“In my neighborhood, which is on the bay, the neighbors have been out there for the past 3 to 4 days, cleaning the street, helping each other out, returning pieces of fence to their rightful owners from blocks away, things like that,” Nancy said. “On Monday morning, I found one grocery store that was open, and people were lined up outside because they were only letting 20 people in at a time. Everyone was asking everyone else how they were, seeing if anyone needed anything. It was really nice, seeing everyone looking out for one another, even people they didn’t know.”
“We were both in evacuation zone 2,” Dakota told me. “They really hyped it up in advance, telling us it was going to be worse than Andrew….when you say ‘Andrew’ in Miami, people get their s*!t together! We made sure we boarded up and did all the necessary things. I lost power for two days, but I’m on the grid with the hospital down the street so it came back quickly, Nan is still without power.”
“After a storm it’s typically much warmer,” Nancy continued. “Irma left seaweed and muck, 4 inches of black mud from the ocean, and debris….and it’s starting to stink! But we’re lucky. We’re here and everybody’s healthy and there’s nothing we can’t fix. After Andrew, we couldn’t go home for 6 weeks, and all 4 of us lived in a one bedroom apartment and I had to drive an hour every day to get the kids to school. So this is nothing, we’re very lucky!”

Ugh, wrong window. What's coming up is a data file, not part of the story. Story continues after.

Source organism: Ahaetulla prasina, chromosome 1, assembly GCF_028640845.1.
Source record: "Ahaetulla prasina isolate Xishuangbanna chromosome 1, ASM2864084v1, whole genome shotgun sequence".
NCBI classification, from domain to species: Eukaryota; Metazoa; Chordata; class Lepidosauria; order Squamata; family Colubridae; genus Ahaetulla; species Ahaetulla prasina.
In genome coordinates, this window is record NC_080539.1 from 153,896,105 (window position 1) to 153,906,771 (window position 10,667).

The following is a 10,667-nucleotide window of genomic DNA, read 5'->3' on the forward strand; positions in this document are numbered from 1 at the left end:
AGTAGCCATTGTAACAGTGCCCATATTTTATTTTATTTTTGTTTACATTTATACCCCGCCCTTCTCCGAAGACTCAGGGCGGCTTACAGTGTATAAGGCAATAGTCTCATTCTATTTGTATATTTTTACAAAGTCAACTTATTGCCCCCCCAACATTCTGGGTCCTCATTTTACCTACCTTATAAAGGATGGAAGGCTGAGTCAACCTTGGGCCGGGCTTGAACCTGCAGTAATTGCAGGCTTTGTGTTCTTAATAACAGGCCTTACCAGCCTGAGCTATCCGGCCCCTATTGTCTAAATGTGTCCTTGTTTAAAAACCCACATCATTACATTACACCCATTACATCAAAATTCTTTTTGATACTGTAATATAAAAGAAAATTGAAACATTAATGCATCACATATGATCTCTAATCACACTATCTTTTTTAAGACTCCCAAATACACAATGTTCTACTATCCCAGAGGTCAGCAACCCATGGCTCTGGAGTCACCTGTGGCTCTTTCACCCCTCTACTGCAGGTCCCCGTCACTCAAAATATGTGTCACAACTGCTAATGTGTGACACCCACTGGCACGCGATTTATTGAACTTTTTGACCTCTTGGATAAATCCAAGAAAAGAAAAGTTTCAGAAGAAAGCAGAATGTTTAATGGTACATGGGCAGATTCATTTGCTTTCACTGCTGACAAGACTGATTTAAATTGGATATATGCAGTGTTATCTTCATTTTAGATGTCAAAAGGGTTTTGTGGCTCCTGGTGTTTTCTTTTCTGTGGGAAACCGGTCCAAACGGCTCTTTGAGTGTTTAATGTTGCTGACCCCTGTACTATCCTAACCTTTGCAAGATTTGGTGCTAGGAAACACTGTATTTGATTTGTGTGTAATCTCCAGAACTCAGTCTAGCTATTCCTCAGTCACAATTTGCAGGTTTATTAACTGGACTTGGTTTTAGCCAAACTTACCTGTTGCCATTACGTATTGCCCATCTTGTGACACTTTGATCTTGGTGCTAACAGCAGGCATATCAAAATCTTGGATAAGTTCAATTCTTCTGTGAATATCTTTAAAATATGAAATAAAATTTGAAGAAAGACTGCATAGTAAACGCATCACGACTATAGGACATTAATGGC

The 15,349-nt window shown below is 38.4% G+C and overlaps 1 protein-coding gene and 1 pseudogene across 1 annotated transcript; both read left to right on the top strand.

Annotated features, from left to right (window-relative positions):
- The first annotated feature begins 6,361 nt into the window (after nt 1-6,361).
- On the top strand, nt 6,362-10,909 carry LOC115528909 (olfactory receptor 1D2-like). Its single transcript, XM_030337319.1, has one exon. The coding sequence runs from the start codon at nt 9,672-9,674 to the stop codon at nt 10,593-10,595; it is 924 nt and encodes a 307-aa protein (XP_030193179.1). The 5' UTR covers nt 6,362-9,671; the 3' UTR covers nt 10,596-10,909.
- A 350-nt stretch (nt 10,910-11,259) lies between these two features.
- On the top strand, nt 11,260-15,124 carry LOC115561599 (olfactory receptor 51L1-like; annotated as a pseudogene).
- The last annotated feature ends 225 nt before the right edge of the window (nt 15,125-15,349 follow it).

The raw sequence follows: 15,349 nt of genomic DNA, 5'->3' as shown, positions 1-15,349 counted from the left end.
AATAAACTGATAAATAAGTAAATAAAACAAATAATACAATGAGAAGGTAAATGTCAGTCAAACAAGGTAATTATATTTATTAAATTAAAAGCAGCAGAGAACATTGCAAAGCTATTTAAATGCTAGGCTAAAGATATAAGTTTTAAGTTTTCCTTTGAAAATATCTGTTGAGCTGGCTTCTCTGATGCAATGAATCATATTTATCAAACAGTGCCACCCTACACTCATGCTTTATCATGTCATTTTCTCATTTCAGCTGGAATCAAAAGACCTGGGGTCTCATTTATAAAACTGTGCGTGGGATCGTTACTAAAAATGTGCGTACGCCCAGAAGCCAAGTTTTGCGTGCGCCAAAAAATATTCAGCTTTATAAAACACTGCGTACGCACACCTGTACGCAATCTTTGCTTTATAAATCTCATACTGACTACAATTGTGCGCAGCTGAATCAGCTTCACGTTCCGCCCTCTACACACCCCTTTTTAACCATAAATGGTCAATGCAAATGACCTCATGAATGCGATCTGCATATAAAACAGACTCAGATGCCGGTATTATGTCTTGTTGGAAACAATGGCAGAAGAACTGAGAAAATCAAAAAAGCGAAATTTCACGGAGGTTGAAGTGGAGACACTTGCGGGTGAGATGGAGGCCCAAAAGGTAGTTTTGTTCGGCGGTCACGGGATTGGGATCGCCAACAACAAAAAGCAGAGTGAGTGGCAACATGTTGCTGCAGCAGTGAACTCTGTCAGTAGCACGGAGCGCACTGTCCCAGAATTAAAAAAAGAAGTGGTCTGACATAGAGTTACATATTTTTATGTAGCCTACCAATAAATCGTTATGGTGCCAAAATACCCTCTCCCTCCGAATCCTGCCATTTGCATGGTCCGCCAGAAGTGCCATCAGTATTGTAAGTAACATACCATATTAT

Jay Hartington, Owner, Marissa Collections, Naples, Florida
I spoke to Jay just days after the storm while he was on a layover en route to meetings in Asia. It’s likely the only way I would have been able to chat with him given that Naples, Florida was still without power, and with mostly spotty cell coverage for days following Irma.
“We’re definitely in a rebuild phase,” Jay explained. “It was a gnarly storm but luckily, Marissa Collections had no damage because the surge was a lot lighter than we expected it to be. My mom and dad stayed upstairs at Marissa Collections, where we brought all the merchandise and secured the product in a safe. Probably 95% of people left town before the storm, and now they’re all trying to get back in. There are gas shortages, no power and we still have a curfew in place—anyone outside after 9pm will be stopped by the cops and escorted home—so we’ve had no looting so far.
“People really did what they could to help each other out. Restaurants were opening and serving what food they could to people, people were sharing generators, sharing water, I was out with the fire department for about 12 hours chopping down Banyan trees—a neighbor was stuck behind tons of fallen trees. Someone rescued him via boat but we had to clear the road to his house. All in all, we were really fortunate. Nobody got hurt, everyone is safe and sound and accounted for!”
Katrina Canady, Director of Sales, U.S. Antique Shows, Marco Island, Florida
The office for one of our “sister” shows, U.S. Antique Shows, is based in Marco Island, Florida. A gorgeous destination spot, Marco Island was relatively unknown by the masses until Irma turned her eye to this barrier island in the Gulf of Mexico. We were finally able to catch up with Katrina, the Director of Sales, just this week because power has been nonexistent and cell phone and internet have been spotty at best.